Why Russia and China Won’t Curb North Korea Any More Than the U.S. Will Curb Saudi Arabia
VLADIVOSTOK, Russia — On Jan. 6, the North Korean government announced to the world that it had conducted a successful test of a hydrogen bomb. There are significant doubts as to whether the device detonated was actually a thermonuclear bomb. For that, the energy yield should have been by orders of magnitude greater. According to preliminary assessments, this most likely was an “ordinary” atomic explosion, possibly enhanced with tritium or deuterium. However, this gives little comfort. Hydrogen or not, North Korea’s latest test is another step in its steady advance towards a full-fledged nuclear capability. Coupled with the North’s ballistic missile program, which is also making incremental progress, this means that at some point in the future Pyongyang’s regime will be capable of delivering long-range nuclear strikes against the countries it counts among its adversaries. Of course, the United States is at the top of North Korea’s potential hit list.
Immediate international response to the test was predictable. The major powers issued public denouncements, while the United Nations Security Council convened for an emergency meeting. But, beyond rhetorical condemnations and probably some symbolic sanctions, we are unlikely to see any substantial actions that could help resolve the North Korean nuclear problem. The range of available tools to deal with the DPRK is extremely limited. When faced with serious offenses committed by “pariah states” like North Korea, Washington tends to reflexively fall back on two options: military force and economic sanctions. However, neither of them is going to work in this case.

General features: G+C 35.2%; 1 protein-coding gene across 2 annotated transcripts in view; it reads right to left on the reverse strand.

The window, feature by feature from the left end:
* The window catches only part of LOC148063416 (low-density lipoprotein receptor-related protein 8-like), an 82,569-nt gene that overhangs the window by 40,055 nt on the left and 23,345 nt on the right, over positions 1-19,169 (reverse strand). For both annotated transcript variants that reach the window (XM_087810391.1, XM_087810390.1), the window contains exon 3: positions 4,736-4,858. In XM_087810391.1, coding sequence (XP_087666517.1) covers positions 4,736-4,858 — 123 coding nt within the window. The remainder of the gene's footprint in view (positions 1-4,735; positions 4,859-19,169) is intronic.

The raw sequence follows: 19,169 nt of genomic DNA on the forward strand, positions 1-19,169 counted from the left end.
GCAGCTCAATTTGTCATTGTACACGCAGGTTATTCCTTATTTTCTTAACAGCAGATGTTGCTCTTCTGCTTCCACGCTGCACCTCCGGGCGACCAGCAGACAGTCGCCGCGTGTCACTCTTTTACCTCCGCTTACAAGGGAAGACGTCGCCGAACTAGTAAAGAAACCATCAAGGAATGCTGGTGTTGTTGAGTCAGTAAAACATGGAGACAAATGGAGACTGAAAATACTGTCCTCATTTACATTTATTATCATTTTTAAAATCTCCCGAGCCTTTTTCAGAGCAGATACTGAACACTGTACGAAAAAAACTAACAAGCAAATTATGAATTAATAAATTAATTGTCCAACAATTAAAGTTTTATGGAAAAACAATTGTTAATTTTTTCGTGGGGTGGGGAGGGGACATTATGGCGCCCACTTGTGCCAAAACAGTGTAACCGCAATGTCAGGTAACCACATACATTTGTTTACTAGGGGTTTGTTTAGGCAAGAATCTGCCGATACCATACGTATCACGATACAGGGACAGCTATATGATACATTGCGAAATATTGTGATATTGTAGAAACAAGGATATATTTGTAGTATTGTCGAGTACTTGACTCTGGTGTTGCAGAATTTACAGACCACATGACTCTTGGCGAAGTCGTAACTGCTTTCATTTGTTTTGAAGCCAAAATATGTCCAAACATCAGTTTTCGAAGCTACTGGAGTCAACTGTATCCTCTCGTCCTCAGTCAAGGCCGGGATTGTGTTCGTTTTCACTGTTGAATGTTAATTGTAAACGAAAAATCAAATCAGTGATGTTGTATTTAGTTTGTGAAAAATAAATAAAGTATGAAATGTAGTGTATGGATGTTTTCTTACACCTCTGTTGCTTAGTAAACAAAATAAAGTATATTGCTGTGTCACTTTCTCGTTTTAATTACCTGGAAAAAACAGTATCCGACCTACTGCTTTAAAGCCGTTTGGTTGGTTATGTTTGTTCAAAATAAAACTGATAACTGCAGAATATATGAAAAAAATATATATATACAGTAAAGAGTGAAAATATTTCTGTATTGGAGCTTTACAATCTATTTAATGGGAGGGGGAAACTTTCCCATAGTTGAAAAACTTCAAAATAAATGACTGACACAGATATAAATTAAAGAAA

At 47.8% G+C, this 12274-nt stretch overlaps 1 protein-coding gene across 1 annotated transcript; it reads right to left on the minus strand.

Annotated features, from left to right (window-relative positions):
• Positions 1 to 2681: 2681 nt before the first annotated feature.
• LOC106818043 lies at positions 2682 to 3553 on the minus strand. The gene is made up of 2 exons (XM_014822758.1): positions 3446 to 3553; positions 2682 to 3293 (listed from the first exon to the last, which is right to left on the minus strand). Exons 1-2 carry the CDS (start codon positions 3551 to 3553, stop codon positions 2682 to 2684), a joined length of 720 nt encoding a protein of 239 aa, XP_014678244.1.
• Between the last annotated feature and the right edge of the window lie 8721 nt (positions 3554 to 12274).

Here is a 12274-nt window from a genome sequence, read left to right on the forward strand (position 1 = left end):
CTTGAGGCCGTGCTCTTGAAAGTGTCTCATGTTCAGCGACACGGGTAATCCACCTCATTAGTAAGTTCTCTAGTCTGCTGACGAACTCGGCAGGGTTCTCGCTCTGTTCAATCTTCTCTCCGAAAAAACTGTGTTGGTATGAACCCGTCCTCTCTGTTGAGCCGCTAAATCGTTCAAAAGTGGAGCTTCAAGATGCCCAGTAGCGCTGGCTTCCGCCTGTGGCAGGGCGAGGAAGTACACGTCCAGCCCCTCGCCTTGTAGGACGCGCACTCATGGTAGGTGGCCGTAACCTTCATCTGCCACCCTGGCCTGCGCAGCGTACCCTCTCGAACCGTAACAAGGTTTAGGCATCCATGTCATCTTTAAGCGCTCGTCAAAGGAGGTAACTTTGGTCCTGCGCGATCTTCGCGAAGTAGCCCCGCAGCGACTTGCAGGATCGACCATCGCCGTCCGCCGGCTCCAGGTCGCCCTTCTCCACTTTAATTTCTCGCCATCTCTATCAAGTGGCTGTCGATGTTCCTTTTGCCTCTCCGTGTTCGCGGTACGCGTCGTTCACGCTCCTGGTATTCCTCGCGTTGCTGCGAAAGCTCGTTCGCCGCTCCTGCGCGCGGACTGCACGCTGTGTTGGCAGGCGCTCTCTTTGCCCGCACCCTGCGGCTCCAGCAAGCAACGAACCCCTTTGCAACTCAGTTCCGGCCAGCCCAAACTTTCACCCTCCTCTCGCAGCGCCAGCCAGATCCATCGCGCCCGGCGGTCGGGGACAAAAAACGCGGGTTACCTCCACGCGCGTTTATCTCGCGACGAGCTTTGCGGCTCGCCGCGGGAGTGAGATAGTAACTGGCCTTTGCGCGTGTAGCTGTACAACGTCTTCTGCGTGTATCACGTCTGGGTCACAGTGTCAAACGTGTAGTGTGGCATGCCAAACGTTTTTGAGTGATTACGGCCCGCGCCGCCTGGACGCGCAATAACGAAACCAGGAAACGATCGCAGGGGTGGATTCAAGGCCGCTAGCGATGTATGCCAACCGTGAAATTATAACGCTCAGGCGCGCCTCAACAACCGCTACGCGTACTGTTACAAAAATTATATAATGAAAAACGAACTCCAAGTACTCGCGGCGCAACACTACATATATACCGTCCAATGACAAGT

North Korea has for a long time been the most heavily sanctioned state in the world.
Using military force to take out the DPRK’s nuclear facilities is off the table as this may provoke a furious retaliation by Pyongyang and precipitate a —> Read More